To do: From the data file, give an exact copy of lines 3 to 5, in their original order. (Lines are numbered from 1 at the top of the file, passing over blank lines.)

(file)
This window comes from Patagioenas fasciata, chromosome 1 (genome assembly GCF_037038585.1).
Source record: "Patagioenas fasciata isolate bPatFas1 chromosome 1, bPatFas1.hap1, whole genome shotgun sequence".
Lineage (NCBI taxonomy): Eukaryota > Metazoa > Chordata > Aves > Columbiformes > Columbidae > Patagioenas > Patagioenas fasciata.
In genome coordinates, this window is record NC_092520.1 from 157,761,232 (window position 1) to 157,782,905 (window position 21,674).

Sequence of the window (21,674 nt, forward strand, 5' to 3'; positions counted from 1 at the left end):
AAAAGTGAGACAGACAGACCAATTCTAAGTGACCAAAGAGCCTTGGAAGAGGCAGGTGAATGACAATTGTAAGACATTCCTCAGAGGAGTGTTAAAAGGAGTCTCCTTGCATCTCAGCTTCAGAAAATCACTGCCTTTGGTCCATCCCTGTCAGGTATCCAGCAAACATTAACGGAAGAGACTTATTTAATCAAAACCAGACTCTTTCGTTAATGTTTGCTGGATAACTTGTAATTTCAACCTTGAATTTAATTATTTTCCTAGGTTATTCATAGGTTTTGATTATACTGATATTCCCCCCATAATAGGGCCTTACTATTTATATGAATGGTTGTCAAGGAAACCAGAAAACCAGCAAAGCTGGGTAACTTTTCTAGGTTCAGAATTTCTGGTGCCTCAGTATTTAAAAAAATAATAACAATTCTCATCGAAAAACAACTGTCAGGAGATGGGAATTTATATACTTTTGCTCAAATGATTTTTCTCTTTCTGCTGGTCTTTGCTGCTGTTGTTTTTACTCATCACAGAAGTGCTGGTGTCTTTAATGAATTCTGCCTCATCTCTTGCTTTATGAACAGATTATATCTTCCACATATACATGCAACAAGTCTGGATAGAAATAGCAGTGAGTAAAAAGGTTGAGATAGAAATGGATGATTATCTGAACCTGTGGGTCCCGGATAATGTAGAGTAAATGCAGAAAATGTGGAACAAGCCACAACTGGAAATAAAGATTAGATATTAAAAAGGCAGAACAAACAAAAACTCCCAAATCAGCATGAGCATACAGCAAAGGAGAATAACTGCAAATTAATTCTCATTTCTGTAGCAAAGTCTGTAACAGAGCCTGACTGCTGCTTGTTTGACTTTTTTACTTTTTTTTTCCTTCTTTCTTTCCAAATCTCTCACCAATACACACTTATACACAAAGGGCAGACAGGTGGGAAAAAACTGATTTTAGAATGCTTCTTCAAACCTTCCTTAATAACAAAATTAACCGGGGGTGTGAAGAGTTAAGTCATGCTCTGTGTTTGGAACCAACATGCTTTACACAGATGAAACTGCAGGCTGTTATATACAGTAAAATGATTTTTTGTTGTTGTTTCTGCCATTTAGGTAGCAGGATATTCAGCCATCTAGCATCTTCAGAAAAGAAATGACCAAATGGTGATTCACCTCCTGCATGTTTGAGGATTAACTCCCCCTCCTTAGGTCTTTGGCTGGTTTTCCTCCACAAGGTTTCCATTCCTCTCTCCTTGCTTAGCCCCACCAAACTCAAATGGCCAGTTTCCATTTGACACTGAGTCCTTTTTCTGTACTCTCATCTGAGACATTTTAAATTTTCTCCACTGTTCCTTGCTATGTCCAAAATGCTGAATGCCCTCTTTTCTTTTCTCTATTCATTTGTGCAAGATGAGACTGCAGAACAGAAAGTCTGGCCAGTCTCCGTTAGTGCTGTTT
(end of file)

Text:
Lineage (NCBI taxonomy): Eukaryota > Metazoa > Chordata > Aves > Columbiformes > Columbidae > Patagioenas > Patagioenas fasciata.
In genome coordinates, this window is record NC_092520.1 from 157,761,232 (window position 1) to 157,782,905 (window position 21,674).

Sequence of the window (21,674 nt, forward strand, 5' to 3'; positions counted from 1 at the left end):